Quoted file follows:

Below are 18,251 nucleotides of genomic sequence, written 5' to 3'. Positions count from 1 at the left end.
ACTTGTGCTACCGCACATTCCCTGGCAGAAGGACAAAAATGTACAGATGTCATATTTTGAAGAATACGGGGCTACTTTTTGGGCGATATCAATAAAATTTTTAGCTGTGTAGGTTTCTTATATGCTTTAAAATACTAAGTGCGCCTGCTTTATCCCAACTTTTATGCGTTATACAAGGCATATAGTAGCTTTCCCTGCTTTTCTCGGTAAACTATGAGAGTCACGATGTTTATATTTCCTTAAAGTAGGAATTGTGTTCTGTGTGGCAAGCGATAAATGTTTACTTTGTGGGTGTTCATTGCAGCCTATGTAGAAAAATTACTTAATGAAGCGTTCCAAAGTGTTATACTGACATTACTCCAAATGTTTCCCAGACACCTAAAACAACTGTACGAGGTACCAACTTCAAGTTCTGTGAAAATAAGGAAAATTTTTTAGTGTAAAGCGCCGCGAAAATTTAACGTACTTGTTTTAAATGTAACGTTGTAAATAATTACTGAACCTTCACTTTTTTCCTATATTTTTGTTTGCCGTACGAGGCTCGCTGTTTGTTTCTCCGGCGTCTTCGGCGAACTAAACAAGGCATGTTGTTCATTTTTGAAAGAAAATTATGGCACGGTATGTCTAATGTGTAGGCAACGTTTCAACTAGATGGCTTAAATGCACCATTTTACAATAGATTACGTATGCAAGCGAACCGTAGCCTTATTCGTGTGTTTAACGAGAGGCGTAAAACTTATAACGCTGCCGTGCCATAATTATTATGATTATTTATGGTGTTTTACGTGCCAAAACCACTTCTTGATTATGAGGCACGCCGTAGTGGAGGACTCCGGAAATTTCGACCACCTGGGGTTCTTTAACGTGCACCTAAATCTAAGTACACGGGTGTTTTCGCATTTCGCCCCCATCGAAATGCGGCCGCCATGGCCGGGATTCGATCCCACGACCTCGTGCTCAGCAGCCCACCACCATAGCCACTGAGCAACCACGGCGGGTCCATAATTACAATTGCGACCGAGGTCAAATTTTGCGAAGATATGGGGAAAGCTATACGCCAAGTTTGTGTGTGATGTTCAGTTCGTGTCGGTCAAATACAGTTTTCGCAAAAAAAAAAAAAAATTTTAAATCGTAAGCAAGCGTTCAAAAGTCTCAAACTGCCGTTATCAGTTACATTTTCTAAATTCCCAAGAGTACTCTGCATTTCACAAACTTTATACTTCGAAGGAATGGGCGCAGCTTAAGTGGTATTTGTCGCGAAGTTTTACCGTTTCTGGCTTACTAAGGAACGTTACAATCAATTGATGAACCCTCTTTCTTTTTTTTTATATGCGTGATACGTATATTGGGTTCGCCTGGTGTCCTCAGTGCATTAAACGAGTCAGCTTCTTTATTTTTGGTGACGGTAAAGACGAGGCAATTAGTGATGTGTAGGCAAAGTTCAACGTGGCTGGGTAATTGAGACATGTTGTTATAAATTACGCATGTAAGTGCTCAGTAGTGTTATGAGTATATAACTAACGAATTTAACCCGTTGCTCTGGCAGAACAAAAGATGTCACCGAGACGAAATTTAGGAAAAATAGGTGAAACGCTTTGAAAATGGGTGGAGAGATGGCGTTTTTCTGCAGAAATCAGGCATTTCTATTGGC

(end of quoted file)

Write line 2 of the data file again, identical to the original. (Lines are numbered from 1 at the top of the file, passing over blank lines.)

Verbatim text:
ACTTGTGCTACCGCACATTCCCTGGCAGAAGGACAAAAATGTACAGATGTCATATTTTGAAGAATACGGGGCTACTTTTTGGGCGATATCAATAAAATTTTTAGCTGTGTAGGTTTCTTATATGCTTTAAAATACTAAGTGCGCCTGCTTTATCCCAACTTTTATGCGTTATACAAGGCATATAGTAGCTTTCCCTGCTTTTCTCGGTAAACTATGAGAGTCACGATGTTTATATTTCCTTAAAGTAGGAATTGTGTTCTGTGTGGCAAGCGATAAATGTTTACTTTGTGGGTGTTCATTGCAGCCTATGTAGAAAAATTACTTAATGAAGCGTTCCAAAGTGTTATACTGACATTACTCCAAATGTTTCCCAGACACCTAAAACAACTGTACGAGGTACCAACTTCAAGTTCTGTGAAAATAAGGAAAATTTTTTAGTGTAAAGCGCCGCGAAAATTTAACGTACTTGTTTTAAATGTAACGTTGTAAATAATTACTGAACCTTCACTTTTTTCCTATATTTTTGTTTGCCGTACGAGGCTCGCTGTTTGTTTCTCCGGCGTCTTCGGCGAACTAAACAAGGCATGTTGTTCATTTTTGAAAGAAAATTATGGCACGGTATGTCTAATGTGTAGGCAACGTTTCAACTAGATGGCTTAAATGCACCATTTTACAATAGATTACGTATGCAAGCGAACCGTAGCCTTATTCGTGTGTTTAACGAGAGGCGTAAAACTTATAACGCTGCCGTGCCATAATTATTATGATTATTTATGGTGTTTTACGTGCCAAAACCACTTCTTGATTATGAGGCACGCCGTAGTGGAGGACTCCGGAAATTTCGACCACCTGGGGTTCTTTAACGTGCACCTAAATCTAAGTACACGGGTGTTTTCGCATTTCGCCCCCATCGAAATGCGGCCGCCATGGCCGGGATTCGATCCCACGACCTCGTGCTCAGCAGCCCACCACCATAGCCACTGAGCAACCACGGCGGGTCCATAATTACAATTGCGACCGAGGTCAAATTTTGCGAAGATATGGGGAAAGCTATACGCCAAGTTTGTGTGTGATGTTCAGTTCGTGTCGGTCAAATACAGTTTTCGCAAAAAAAAAAAAAAATTTTAAATCGTAAGCAAGCGTTCAAAAGTCTCAAACTGCCGTTATCAGTTACATTTTCTAAATTCCCAAGAGTACTCTGCATTTCACAAACTTTATACTTCGAAGGAATGGGCGCAGCTTAAGTGGTATTTGTCGCGAAGTTTTACCGTTTCTGGCTTACTAAGGAACGTTACAATCAATTGATGAACCCTCTTTCTTTTTTTTTATATGCGTGATACGTATATTGGGTTCGCCTGGTGTCCTCAGTGCATTAAACGAGTCAGCTTCTTTATTTTTGGTGACGGTAAAGACGAGGCAATTAGTGATGTGTAGGCAAAGTTCAACGTGGCTGGGTAATTGAGACATGTTGTTATAAATTACGCATGTAAGTGCTCAGTAGTGTTATGAGTATATAACTAACGAATTTAACCCGTTGCTCTGGCAGAACAAAAGATGTCACCGAGACGAAATTTAGGAAAAATAGGTGAAACGCTTTGAAAATGGGTGGAGAGATGGCGTTTTTCTGCAGAAATCAGGCATTTCTATTGGC